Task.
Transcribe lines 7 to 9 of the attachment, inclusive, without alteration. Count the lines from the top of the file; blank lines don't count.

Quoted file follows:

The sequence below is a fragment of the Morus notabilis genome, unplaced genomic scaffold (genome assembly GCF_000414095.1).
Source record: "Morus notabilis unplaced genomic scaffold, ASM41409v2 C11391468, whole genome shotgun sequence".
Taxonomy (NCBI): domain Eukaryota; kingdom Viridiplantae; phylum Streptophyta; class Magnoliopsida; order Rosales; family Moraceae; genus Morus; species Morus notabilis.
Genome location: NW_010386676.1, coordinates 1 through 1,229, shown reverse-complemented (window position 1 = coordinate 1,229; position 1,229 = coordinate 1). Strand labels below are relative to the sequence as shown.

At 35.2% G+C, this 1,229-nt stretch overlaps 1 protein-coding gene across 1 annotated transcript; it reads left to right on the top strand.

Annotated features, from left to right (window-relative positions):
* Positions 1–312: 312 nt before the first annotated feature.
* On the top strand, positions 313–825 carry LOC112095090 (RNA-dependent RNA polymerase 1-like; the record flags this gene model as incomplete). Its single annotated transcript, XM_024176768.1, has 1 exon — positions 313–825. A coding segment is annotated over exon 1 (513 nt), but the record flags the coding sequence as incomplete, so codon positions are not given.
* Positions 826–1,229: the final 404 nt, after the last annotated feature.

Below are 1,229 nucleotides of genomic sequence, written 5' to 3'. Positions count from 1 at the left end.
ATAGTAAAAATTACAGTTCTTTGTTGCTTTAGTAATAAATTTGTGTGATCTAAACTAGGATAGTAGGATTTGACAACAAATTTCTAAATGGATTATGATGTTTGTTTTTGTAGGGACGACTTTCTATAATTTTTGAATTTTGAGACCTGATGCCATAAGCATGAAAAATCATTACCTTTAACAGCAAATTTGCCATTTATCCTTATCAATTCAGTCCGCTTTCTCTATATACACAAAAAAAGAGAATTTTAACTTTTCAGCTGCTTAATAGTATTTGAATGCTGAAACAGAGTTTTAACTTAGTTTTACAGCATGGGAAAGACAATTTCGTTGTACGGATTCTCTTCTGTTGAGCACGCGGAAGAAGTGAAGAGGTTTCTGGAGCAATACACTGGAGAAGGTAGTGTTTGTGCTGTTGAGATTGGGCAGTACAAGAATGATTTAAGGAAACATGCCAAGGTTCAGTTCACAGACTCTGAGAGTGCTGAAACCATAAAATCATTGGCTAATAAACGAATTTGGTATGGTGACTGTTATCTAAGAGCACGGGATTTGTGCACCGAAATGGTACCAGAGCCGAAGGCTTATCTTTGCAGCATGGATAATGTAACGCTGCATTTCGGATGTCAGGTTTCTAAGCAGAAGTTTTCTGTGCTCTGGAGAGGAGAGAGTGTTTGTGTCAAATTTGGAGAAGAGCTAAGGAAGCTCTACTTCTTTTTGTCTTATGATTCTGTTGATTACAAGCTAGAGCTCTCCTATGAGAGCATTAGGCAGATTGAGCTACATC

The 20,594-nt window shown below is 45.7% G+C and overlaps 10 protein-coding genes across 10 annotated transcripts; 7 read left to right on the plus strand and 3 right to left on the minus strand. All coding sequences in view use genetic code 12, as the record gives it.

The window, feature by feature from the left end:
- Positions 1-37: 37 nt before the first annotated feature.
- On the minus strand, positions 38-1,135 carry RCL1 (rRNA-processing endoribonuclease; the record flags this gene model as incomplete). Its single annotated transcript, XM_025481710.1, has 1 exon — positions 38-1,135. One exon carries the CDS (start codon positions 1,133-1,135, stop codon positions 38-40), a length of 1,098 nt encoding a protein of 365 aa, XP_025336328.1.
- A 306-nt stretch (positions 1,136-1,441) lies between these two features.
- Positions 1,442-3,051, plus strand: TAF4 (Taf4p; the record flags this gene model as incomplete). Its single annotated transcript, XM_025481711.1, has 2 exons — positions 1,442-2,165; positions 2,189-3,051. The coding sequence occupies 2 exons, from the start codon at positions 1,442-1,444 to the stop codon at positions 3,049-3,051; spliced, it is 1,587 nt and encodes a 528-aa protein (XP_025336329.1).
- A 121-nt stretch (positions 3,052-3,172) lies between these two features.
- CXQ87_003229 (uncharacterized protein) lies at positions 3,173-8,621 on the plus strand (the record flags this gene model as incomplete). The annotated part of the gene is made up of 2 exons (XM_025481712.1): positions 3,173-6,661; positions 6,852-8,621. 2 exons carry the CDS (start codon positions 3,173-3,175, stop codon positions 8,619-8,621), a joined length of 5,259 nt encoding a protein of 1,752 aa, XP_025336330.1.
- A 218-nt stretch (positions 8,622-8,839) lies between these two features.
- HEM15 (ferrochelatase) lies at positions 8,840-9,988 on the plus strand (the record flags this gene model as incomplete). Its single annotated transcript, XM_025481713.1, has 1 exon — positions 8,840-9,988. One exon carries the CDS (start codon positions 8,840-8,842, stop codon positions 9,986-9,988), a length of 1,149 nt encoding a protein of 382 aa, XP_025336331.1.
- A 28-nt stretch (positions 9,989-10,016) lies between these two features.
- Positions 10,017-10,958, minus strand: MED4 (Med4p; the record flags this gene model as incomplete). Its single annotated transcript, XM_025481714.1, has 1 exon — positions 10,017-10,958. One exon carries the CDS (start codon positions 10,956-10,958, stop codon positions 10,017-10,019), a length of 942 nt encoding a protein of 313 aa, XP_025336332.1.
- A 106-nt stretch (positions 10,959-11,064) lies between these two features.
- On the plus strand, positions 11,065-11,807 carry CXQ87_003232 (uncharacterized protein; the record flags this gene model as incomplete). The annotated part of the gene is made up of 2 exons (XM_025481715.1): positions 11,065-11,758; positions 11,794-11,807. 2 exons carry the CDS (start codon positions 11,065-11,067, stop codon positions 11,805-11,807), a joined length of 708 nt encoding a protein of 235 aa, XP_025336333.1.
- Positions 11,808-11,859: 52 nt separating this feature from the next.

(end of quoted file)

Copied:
* Positions 1–312: 312 nt before the first annotated feature.
* On the top strand, positions 313–825 carry LOC112095090 (RNA-dependent RNA polymerase 1-like; the record flags this gene model as incomplete). Its single annotated transcript, XM_024176768.1, has 1 exon — positions 313–825. A coding segment is annotated over exon 1 (513 nt), but the record flags the coding sequence as incomplete, so codon positions are not given.
* Positions 826–1,229: the final 404 nt, after the last annotated feature.